The findings of the University Business (UB) Outlook on 2019: Access and Enrollment generally echoed the concerns among colleges nationwide. Namely, that enrollments are not scaling at a satisfactory rate, and that administrators and faculty are finding it necessary to do more with less resources at some higher education institutions. The 204 retention and enrollment administrators surveyed, including college administrators from admissions, marketing, financial aid and retention-related occupations, did anticipate modest gains and positive changes in a number of areas, including online learning, support services and enrollment and retention innovations.
While higher education respondents did anticipate modest gains in online enrollment, similar to those in overall student enrollment, there is also reason to feel positive about continued innovation in online learning. In a separate survey of campus CIOs, technology directors, AC/IT administrators and academic technology administrators, 40% anticipated significant new investments in online education. 52% of the general survey respondents are very concerned about meeting enrollment projections, so further innovations in online education can be a positive move for meeting those numbers.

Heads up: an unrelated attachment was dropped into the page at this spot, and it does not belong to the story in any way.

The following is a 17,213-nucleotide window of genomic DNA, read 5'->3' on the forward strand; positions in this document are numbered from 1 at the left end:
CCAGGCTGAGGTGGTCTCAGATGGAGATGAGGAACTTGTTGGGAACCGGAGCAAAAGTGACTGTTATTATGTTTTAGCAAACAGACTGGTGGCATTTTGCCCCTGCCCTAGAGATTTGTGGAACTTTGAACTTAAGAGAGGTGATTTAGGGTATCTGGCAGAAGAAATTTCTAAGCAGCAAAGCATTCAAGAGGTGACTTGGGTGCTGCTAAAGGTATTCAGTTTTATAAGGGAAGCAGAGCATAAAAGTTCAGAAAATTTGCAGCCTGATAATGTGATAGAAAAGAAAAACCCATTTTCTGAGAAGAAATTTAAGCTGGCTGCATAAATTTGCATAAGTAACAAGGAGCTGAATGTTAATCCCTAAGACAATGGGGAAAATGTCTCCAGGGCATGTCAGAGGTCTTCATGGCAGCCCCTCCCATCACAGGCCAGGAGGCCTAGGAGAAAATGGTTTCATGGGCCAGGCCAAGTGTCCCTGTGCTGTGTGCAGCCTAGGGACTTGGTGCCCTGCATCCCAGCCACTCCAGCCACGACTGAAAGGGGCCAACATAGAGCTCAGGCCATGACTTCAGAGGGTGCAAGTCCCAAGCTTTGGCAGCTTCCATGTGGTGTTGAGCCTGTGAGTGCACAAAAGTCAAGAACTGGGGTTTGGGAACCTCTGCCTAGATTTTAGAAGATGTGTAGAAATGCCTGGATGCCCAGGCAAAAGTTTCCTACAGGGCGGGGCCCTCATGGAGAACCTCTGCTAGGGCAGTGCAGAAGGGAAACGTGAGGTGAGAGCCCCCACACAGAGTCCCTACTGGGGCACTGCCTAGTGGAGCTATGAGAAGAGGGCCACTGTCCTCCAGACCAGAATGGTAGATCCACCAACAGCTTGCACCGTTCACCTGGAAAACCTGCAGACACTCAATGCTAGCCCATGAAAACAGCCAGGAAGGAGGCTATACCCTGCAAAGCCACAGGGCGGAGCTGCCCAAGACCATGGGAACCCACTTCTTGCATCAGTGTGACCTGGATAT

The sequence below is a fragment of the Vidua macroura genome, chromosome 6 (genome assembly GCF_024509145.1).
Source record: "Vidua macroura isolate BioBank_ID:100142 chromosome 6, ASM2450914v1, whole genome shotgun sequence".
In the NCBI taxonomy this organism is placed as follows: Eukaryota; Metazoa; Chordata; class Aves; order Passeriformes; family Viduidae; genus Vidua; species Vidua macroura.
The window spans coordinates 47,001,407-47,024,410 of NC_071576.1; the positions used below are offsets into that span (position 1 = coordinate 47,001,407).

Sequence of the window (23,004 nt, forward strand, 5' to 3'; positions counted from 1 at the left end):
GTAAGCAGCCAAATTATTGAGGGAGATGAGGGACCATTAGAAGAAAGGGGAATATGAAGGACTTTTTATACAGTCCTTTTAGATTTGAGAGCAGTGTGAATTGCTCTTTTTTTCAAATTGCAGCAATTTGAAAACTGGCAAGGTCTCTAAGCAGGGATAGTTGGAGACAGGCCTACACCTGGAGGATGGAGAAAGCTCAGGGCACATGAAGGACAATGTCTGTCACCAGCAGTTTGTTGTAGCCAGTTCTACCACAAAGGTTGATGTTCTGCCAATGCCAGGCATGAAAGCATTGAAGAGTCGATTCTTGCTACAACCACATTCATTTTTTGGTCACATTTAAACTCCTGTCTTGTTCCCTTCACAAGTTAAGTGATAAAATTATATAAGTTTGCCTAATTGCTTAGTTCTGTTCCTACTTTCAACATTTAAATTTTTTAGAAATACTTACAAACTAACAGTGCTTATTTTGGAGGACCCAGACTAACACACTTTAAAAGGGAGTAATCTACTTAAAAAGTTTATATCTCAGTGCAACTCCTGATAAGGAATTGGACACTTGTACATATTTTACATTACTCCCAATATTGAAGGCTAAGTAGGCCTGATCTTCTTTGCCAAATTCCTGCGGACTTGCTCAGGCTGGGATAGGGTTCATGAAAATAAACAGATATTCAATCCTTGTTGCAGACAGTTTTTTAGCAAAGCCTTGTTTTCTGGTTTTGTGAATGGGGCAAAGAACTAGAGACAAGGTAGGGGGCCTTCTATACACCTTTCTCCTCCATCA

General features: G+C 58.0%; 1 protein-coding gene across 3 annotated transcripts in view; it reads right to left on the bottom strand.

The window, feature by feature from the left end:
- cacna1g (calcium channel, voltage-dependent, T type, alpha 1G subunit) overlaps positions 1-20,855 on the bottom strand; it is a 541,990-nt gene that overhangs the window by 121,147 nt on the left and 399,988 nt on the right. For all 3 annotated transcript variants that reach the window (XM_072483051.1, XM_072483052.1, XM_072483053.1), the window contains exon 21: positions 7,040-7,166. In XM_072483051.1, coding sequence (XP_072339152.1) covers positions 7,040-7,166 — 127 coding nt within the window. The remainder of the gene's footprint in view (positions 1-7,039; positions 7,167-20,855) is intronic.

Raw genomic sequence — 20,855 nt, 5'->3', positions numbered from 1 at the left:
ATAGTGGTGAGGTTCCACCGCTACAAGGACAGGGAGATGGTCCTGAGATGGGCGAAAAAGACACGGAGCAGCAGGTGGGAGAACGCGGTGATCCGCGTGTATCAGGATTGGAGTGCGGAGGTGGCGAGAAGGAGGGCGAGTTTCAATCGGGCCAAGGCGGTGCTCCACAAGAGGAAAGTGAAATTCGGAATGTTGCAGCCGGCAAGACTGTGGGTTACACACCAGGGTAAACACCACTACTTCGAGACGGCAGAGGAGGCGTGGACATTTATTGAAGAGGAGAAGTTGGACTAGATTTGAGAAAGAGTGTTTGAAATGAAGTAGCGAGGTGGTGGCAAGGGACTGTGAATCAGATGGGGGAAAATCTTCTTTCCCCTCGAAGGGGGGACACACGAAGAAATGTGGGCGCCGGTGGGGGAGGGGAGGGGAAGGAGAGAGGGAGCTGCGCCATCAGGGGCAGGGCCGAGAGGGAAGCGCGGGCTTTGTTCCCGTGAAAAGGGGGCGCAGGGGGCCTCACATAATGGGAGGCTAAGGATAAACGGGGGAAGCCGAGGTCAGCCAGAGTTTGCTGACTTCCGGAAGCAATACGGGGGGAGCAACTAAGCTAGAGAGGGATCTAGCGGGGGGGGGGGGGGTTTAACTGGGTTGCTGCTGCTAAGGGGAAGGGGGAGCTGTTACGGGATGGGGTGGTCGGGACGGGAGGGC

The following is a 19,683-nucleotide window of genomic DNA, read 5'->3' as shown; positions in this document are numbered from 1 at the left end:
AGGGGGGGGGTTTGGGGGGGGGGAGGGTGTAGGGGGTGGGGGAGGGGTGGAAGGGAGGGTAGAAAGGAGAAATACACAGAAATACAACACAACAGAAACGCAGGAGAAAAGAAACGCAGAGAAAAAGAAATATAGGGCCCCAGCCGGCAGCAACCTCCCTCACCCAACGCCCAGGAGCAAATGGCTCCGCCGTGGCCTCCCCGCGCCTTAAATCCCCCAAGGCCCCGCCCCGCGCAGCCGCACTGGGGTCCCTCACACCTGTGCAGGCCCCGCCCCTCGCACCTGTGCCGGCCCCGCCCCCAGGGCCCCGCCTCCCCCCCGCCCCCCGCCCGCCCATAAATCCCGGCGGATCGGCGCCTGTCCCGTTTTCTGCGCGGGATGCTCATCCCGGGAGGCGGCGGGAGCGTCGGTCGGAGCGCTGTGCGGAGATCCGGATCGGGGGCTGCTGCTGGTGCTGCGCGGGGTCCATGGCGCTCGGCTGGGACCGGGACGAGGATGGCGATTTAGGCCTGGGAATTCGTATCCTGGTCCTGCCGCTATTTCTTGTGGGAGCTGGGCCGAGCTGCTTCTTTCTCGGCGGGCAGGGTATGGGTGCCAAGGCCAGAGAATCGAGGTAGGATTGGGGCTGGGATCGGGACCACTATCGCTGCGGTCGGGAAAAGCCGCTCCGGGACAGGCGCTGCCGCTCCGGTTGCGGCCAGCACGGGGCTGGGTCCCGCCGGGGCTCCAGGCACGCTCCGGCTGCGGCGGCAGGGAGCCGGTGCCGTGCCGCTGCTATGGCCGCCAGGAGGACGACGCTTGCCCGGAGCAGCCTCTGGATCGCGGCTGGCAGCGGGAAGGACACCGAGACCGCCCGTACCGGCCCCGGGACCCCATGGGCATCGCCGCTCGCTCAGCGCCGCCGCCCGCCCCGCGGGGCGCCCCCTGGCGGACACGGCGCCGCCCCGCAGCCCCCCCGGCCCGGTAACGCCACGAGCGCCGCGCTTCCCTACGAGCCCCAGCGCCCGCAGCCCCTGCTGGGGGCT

New Approaches To Recruitment Are Anticipated As Higher Education Institutions Become More Proactive
30% of Outlook on 2019: Access and Enrollment respondents said that attracting enough applicants was a major concern, and they anticipated changes to their application and recruitment processes. Among those surveyed, 57% predicted enrollment-related partnerships with other higher education institutions or high schools, and 45% expected expanded academic program offerings to boost enrollment. More than a quarter of respondents also predicted changes to their application processes and new approaches to recruitment. Colleges and universities across the country are trying innovative recruitment strategies already, and 2019 will likely offer new and unique approaches to meet this challenge.
Encouraging Students To Stay In School May Include Increased Student Services
Of the separately surveyed presidents, chancellors and provosts, 77% indicated that retention services will be more of a priority than in prior years, and that includes an emphasis on services and support for students. Among these services, financial aid, campus visits and increased guidance on degree programs all garnered interest from respondents. Support services for first generation students, adult students and international students were also being deployed as retention tactics. However, enrollment for international students is an area without any predicted growth, and only 23% of respondents anticipated an increase in support for those students.
All in all, the Outlook on 2019: Access and Enrollment survey sends a message to marketers that continued optimization of recruitment techniques, which can calm fears about enrollment goals, is going to be fundamental to higher education institutions going forward, as will a flexible approach that remains open to innovations and improvements aligned with the latest data.
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About the AuthorMore Content by Sarah Cavill